Weekend reads

How Animals Think

In the past 30 years, research has explored the distinctive ways in which children as well as animals think, and the discoveries deal the coup de grâce to the ladder of nature. The primatologist Frans de Waal has been at the forefront of the animal research, and its most important public voice. In Are We Smart Enough to Know How Smart Animals Are?, he makes a passionate and convincing case for the sophistication of nonhuman minds.

The Anomaly of Barbarism

For the current generation of liberal thinkers, modern history is a story of the march of civilization. There have been moments of regression, some of them atrocious, but these are only relapses into the barbarism of the past, interrupting a course of development that is essentially benign. For anyone who thinks in this way, ISIS can only be a mysterious and disastrous anomaly.

The car century was a mistake. It’s time to move on.

Cars were never necessary in cities, and in many respects they worked against the fundamental purpose of cities: to bring many people together in a space where social, cultural and economic synergies could develop. Because cars require so much space for movement and parking, they work against this objective — they cause cities to expand in order to provide the land cars need. Removing cars from cities would help to improve the quality of urban life.

How an internet mapping glitch turned a random Kansas farm into a digital hell

For the last decade, Taylor and her renters have been visited by all kinds of mysterious trouble. They’ve been accused of being identity thieves, spammers, scammers and fraudsters. They’ve gotten visited by FBI agents, federal marshals, IRS collectors, ambulances searching for suicidal veterans, and police officers searching for runaway children. They’ve found people scrounging around in their barn. The renters have been doxxed, their names and addresses posted on the internet by vigilantes. Once, someone left a broken toilet in the driveway as a strange, indefinite threat.

The heads of Presidents Park

The US is the land of roadside attractions. One of those was the, short-lived, Presidents Park in Virginia; an open-air park where visitors could amble among giant presidents' heads.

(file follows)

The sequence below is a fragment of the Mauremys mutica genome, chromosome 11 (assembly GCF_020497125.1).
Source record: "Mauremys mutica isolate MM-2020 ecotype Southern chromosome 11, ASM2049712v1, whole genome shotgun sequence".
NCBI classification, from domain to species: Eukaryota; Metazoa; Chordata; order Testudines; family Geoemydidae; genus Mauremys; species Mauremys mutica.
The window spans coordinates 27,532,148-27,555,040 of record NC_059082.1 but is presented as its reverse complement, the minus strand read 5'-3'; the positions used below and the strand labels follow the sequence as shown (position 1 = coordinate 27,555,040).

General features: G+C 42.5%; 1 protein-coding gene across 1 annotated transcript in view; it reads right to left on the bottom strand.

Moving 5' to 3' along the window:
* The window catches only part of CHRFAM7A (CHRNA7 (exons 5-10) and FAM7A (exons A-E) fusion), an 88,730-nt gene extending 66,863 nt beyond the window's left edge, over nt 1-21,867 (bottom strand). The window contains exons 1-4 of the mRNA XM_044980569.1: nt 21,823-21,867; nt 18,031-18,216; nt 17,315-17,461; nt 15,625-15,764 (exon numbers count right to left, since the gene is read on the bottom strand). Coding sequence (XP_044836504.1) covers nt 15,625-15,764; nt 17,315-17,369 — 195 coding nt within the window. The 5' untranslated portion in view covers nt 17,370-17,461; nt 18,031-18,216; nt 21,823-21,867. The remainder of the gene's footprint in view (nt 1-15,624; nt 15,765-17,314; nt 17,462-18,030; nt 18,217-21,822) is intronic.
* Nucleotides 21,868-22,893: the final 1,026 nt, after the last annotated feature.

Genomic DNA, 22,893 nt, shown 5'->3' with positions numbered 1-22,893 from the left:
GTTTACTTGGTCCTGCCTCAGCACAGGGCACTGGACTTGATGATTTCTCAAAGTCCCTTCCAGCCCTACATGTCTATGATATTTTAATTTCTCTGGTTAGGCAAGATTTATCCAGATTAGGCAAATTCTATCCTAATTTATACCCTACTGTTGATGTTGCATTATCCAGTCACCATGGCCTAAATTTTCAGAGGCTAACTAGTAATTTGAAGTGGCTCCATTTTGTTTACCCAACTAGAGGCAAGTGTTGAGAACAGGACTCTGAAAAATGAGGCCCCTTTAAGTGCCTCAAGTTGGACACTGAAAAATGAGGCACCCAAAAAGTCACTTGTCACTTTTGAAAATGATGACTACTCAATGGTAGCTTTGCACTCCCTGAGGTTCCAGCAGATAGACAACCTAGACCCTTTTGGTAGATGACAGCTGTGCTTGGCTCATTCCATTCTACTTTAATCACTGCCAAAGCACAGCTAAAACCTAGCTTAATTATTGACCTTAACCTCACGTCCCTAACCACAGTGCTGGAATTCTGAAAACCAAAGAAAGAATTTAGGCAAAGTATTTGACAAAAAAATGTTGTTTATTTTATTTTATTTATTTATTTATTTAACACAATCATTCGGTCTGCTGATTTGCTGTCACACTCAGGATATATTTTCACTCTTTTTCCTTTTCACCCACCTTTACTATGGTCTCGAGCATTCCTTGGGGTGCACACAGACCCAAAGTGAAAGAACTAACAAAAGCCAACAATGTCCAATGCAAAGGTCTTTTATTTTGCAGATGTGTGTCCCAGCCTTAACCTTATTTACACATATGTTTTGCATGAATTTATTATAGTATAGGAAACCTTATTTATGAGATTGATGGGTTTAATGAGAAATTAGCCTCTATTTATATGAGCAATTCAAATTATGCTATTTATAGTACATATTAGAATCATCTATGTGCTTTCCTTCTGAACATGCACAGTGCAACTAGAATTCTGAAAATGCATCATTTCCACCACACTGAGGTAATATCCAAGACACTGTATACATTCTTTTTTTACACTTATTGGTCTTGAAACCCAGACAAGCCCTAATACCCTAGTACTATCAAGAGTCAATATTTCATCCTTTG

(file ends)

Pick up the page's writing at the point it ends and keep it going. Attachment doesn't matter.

When it all went belly-up, the heads were moved to a nearby field to avoid destruction and have been slowly wasting away since…

In Croaker, Virginia stands a sight that would make just about anyone stop in their tracks. 43 ghostly effigies of presidents past crowd together in the tall grass. Some of the 18-to-20-foot busts have crumbling noses. Tear-like stains fall from the eyes of others. All have bashed-in heads to some degree. This could be a scene from the world’s most patriotic horror movie, but it’s all too real—and Howard Hankins’ family farm is just the latest stop on the busts’ larger-than-life journey from iconic pieces of art to zombie-like markers of America’s past.

Read more at Smithsonian Magazine.

A few recent reads

An end to parking?

A city run on shared autonomous cars would likely have a dramatically lower environmental footprint. That's partly because you'd get rid of the "circling" that plagues urban traffic. But it's also because high-tech cars would be new—and, given that they'll probably emerge en masse about 10 years from now, they'd be electric. A model of city traffic published in Nature last July by Berkeley Lab scientist Jeffrey Greenblatt deduced that emissions would be 90 percent lower if cars were all autonomous and electric. And the truth is, it's easier for a fleet of robot cars to go electric than it is for individual car owners to do so.

Colonization, Food, and the Practice of Eating

Europeans believed that food shaped the colonial body. In other words, the European constitution differed from that of Indigenous people because the Spanish diet differed from the Indigenous diet. Further, bodies could be altered by diets—thus the fear that by consuming “inferior” Indigenous foods, Spaniards would eventually become “like them.” Only proper European foods would maintain the superior nature of European bodies, and only these “right foods” would be able to protect colonizers from the challenges posed by the “new world” and its unfamiliar environments.